Yellow is a strange colour: it is often associated with happiness, but also activates the anxiety center of the brain. Like red and orange, it's able to stimulate and vitalize – it's the colour of warning signs and taxis – but use bright yellow sparingly because of the potential negative connotations.
Lighter shades play on the happiness aspects, reminding users of summer and the sun. Darker shades, including gold, add more weight and give a sense of antiquity.
The yellow background in Lunar Gravity creates a light-hearted mood, accentuated by the quirky animations and playful scrolling effects. The anxious side effects of yellow are muted by the colour's softer tone, keeping all the good aspects without the bad.
- Natural, Stable, Prosperous
Green mostly represents the environment and outdoors, for obvious reasons, making it the clear choice to suggest nature and an organic quality.
As the bridge between stimulating warm colours (red, orange, yellow) and calming cool colours (blue, purple), it is the most balanced of colours, lending it an air of stability. It's also a popular choice as an accent or for calls-to-action because it stands out, but more softly than the warmer colours. In Western Culture, it also represents money and financial safety.
Massis Tea plays on its natural qualities with the green scheme for its site. The green top navigation bar, green logo, and photograph of greenery all work together to accents the brand's ties to nature.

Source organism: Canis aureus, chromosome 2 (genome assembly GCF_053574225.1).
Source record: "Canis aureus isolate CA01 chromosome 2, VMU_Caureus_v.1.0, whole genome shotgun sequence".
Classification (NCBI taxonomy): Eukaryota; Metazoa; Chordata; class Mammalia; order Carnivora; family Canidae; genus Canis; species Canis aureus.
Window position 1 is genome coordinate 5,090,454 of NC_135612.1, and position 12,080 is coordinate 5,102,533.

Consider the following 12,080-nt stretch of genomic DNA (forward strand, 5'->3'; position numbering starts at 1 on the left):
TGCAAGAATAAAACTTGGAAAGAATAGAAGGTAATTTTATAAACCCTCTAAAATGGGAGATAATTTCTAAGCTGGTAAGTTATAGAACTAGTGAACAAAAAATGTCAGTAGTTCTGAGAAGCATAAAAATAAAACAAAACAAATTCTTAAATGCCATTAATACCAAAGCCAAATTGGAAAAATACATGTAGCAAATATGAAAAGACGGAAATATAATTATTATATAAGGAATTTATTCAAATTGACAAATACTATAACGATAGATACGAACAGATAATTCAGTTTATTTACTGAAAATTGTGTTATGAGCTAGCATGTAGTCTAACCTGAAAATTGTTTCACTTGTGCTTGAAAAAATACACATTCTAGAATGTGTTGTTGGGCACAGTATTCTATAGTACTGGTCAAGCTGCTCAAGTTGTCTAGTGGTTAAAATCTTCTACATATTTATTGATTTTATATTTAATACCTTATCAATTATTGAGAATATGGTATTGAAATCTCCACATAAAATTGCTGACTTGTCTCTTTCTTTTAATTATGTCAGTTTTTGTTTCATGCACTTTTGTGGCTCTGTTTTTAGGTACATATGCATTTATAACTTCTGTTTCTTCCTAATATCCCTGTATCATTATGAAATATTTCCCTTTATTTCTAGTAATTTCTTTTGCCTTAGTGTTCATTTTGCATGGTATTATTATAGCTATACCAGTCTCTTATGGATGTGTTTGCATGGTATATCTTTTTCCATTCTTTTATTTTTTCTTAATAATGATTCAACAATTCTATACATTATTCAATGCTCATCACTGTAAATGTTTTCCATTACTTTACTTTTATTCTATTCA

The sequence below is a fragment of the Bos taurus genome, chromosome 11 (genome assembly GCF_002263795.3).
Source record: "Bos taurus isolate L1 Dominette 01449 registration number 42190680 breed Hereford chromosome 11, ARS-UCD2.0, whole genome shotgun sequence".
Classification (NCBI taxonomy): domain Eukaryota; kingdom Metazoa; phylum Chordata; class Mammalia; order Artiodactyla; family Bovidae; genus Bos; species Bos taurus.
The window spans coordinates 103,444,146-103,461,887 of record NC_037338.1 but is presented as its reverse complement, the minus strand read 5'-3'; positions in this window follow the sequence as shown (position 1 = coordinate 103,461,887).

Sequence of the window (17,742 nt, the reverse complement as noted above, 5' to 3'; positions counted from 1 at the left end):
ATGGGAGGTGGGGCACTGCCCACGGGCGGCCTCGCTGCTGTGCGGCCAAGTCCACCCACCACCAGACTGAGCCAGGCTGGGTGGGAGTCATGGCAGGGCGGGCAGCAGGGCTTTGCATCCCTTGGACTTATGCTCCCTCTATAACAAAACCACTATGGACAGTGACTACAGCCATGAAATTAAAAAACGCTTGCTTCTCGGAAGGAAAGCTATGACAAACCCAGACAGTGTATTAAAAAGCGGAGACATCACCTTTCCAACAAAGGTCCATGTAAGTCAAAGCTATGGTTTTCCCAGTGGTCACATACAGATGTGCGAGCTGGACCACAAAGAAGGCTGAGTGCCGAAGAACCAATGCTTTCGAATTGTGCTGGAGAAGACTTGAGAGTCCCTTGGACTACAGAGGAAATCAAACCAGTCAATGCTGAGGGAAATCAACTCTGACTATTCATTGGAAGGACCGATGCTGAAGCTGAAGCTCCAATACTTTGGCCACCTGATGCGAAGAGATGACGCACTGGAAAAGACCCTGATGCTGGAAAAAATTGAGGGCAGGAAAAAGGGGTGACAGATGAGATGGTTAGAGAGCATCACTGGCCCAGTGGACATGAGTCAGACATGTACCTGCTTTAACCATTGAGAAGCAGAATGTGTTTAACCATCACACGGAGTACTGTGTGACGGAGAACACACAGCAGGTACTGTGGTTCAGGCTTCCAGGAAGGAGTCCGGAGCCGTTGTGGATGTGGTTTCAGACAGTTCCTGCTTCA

- Serene, Trustworthy, Inviting
As we first described in Web Design for the Human Eye, blue is one of the most popular colours in web design – and for good reason.
You see blue on a lot of websites because, to put it simply, it is the colour of trust. Blue is the colour of calm and serenity, and as such inspires security and a feeling of safety. For this reason, blue is a colour often used by banks: CitiBank, Chase, Capital One. However the calming effects also make blue a friendly and inviting colour, which explains its adoption by Facebook and Twitter.
As if that weren't reason enough to use it, blue is also incredibly versatile; its vibrancy has more drastic effects than other colours. Light blue is the colour of water and the sky, so it generally has a refreshing and free feeling – even energizing if bright enough, but still retaining that reliable calm.
Darker blues tend to be more somber, heightening the security aspects, which makes them an excellent choice for professionalism.
All this comes at a small price, though: blue shouldn't be used for food-related sites. Because blue foods aren't common in the wild, studies show that the colour actually acts as an appetite suppressant.
Trust is essential for financial advisors like Evolve Wealth, so most of their site is designed in varying hues of blue.
- Luxurious, Mysterious, Romantic
Long associated with royalty, purple creates an air of luxury, even decadence. Using a purple dominantly is a quick way to create a sense of elegance or high-end appeal, even if your product is budget-minded (an “expensive” effect that's quite the opposite of orange).
Lighter shades of purple bring to mind spring and romance, especially lavender. Darker shades of purple add more mystery, and can even symbolize creativity. Darkening the shade will also turn the romantic elements more sensual.
With its ties to personal wealth, WooCommerce chose purple as the colour to represent their WooView app, playing on themes like royalty and panache that fit the function of checking how much money you're making in real time.
Next page: six more colours...